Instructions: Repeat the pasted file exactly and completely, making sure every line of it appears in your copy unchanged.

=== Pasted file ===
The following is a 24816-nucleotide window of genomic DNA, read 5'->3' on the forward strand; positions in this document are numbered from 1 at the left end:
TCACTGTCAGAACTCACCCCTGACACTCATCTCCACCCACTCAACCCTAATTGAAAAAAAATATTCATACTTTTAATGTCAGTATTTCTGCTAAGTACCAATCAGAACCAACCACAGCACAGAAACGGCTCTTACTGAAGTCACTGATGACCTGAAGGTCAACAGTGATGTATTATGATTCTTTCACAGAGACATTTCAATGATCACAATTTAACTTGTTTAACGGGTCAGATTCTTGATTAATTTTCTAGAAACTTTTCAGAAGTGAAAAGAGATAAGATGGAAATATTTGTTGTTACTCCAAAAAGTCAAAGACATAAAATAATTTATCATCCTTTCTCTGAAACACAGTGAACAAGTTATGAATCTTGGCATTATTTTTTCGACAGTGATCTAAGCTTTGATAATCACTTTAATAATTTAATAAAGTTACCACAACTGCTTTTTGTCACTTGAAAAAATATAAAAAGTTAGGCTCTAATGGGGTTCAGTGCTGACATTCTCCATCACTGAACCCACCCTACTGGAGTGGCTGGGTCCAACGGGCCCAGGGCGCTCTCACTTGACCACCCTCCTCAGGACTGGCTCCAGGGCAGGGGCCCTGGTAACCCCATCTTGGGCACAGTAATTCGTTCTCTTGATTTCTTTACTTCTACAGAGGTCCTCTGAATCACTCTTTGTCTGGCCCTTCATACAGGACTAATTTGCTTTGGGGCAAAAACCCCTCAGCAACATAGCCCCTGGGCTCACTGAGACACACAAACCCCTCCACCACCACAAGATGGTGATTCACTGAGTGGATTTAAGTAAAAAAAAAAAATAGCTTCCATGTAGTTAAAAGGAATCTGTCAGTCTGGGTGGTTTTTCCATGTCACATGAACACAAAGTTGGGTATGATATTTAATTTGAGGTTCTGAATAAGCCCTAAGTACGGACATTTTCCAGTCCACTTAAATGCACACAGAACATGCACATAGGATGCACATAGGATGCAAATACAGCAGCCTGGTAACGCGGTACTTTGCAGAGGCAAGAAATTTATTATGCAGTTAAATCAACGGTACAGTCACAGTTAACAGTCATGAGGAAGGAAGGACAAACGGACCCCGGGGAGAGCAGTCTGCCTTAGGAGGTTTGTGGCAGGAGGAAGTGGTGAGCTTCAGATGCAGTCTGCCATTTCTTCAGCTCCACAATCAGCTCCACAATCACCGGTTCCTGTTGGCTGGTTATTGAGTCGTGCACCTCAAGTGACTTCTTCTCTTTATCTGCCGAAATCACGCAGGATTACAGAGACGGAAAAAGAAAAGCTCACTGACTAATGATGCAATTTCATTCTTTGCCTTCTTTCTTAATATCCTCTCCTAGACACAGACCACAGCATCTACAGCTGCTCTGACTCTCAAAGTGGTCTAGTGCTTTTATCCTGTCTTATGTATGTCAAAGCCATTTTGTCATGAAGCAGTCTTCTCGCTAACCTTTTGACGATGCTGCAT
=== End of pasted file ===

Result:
The following is a 24816-nucleotide window of genomic DNA, read 5'->3' on the forward strand; positions in this document are numbered from 1 at the left end:
TCACTGTCAGAACTCACCCCTGACACTCATCTCCACCCACTCAACCCTAATTGAAAAAAAATATTCATACTTTTAATGTCAGTATTTCTGCTAAGTACCAATCAGAACCAACCACAGCACAGAAACGGCTCTTACTGAAGTCACTGATGACCTGAAGGTCAACAGTGATGTATTATGATTCTTTCACAGAGACATTTCAATGATCACAATTTAACTTGTTTAACGGGTCAGATTCTTGATTAATTTTCTAGAAACTTTTCAGAAGTGAAAAGAGATAAGATGGAAATATTTGTTGTTACTCCAAAAAGTCAAAGACATAAAATAATTTATCATCCTTTCTCTGAAACACAGTGAACAAGTTATGAATCTTGGCATTATTTTTTCGACAGTGATCTAAGCTTTGATAATCACTTTAATAATTTAATAAAGTTACCACAACTGCTTTTTGTCACTTGAAAAAATATAAAAAGTTAGGCTCTAATGGGGTTCAGTGCTGACATTCTCCATCACTGAACCCACCCTACTGGAGTGGCTGGGTCCAACGGGCCCAGGGCGCTCTCACTTGACCACCCTCCTCAGGACTGGCTCCAGGGCAGGGGCCCTGGTAACCCCATCTTGGGCACAGTAATTCGTTCTCTTGATTTCTTTACTTCTACAGAGGTCCTCTGAATCACTCTTTGTCTGGCCCTTCATACAGGACTAATTTGCTTTGGGGCAAAAACCCCTCAGCAACATAGCCCCTGGGCTCACTGAGACACACAAACCCCTCCACCACCACAAGATGGTGATTCACTGAGTGGATTTAAGTAAAAAAAAAAAATAGCTTCCATGTAGTTAAAAGGAATCTGTCAGTCTGGGTGGTTTTTCCATGTCACATGAACACAAAGTTGGGTATGATATTTAATTTGAGGTTCTGAATAAGCCCTAAGTACGGACATTTTCCAGTCCACTTAAATGCACACAGAACATGCACATAGGATGCACATAGGATGCAAATACAGCAGCCTGGTAACGCGGTACTTTGCAGAGGCAAGAAATTTATTATGCAGTTAAATCAACGGTACAGTCACAGTTAACAGTCATGAGGAAGGAAGGACAAACGGACCCCGGGGAGAGCAGTCTGCCTTAGGAGGTTTGTGGCAGGAGGAAGTGGTGAGCTTCAGATGCAGTCTGCCATTTCTTCAGCTCCACAATCAGCTCCACAATCACCGGTTCCTGTTGGCTGGTTATTGAGTCGTGCACCTCAAGTGACTTCTTCTCTTTATCTGCCGAAATCACGCAGGATTACAGAGACGGAAAAAGAAAAGCTCACTGACTAATGATGCAATTTCATTCTTTGCCTTCTTTCTTAATATCCTCTCCTAGACACAGACCACAGCATCTACAGCTGCTCTGACTCTCAAAGTGGTCTAGTGCTTTTATCCTGTCTTATGTATGTCAAAGCCATTTTGTCATGAAGCAGTCTTCTCGCTAACCTTTTGACGATGCTGCAT